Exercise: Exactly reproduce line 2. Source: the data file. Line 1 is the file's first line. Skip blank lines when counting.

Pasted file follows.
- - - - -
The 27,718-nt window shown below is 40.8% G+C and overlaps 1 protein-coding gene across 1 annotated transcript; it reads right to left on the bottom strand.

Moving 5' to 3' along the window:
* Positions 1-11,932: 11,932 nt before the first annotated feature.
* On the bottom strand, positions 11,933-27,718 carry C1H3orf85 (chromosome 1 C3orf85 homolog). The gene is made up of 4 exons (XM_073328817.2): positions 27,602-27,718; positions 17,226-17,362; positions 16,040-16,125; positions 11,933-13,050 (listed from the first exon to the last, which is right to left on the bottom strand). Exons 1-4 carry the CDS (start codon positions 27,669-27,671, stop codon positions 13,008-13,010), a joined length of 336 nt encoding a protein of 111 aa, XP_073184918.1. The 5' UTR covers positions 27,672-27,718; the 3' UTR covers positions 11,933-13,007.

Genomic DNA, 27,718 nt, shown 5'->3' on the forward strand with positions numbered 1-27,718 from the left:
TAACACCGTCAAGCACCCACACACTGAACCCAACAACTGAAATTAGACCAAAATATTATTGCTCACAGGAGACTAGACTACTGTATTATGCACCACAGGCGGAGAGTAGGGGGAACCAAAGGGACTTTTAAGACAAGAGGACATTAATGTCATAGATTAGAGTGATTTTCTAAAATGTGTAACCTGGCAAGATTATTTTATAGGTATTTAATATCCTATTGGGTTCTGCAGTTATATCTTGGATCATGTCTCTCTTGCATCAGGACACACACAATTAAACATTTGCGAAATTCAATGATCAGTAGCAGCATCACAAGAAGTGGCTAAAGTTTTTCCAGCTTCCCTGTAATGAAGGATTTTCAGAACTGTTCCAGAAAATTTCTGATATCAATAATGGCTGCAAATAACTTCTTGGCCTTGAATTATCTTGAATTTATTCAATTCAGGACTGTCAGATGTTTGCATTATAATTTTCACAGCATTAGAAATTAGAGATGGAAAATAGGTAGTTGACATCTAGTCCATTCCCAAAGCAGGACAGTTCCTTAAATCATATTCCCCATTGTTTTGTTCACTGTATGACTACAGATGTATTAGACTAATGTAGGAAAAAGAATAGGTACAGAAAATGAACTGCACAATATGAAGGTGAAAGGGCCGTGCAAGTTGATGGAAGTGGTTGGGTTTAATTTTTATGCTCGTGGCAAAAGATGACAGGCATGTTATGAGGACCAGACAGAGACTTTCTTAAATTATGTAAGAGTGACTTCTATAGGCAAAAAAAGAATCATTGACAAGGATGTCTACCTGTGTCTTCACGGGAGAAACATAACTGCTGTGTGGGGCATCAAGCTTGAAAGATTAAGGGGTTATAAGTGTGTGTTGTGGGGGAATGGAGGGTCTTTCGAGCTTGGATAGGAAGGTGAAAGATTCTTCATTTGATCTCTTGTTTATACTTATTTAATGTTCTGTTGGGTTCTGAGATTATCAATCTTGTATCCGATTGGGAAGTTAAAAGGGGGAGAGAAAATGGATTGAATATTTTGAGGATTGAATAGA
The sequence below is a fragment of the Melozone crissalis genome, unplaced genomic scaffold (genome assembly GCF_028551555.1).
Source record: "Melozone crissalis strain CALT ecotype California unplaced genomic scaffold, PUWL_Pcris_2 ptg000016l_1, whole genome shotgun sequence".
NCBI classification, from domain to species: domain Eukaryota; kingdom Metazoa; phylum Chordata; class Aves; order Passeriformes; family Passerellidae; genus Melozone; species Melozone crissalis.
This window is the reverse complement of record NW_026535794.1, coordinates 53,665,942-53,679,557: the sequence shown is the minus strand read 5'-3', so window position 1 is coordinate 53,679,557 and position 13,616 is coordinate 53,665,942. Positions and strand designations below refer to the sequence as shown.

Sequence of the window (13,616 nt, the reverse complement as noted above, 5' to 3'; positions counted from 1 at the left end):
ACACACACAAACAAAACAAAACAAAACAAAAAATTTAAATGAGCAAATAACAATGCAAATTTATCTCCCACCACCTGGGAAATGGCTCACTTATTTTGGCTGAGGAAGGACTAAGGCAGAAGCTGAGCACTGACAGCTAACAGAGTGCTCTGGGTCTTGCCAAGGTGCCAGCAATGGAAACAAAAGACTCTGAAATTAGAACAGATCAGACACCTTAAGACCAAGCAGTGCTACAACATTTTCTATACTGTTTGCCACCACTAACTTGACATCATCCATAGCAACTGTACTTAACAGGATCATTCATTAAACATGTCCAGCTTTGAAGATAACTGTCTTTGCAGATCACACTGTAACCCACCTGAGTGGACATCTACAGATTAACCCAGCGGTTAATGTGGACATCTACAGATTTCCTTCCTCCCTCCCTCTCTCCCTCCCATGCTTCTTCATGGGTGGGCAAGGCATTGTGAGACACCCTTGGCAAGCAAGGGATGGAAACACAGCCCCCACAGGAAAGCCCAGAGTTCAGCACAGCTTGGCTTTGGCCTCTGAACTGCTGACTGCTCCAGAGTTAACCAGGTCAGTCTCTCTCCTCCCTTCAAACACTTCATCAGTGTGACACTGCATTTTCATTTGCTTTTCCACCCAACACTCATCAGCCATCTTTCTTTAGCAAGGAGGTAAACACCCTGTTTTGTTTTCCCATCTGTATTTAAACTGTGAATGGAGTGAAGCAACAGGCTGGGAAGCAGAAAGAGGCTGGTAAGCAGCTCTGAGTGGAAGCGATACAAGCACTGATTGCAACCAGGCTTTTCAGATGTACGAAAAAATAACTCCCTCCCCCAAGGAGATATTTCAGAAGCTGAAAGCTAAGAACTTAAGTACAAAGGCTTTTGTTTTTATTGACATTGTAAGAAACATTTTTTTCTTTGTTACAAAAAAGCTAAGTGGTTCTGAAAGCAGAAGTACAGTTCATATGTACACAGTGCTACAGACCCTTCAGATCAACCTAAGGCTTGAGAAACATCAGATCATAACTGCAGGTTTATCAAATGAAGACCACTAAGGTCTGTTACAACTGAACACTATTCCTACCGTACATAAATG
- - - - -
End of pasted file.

Moving 5' to 3' along the window: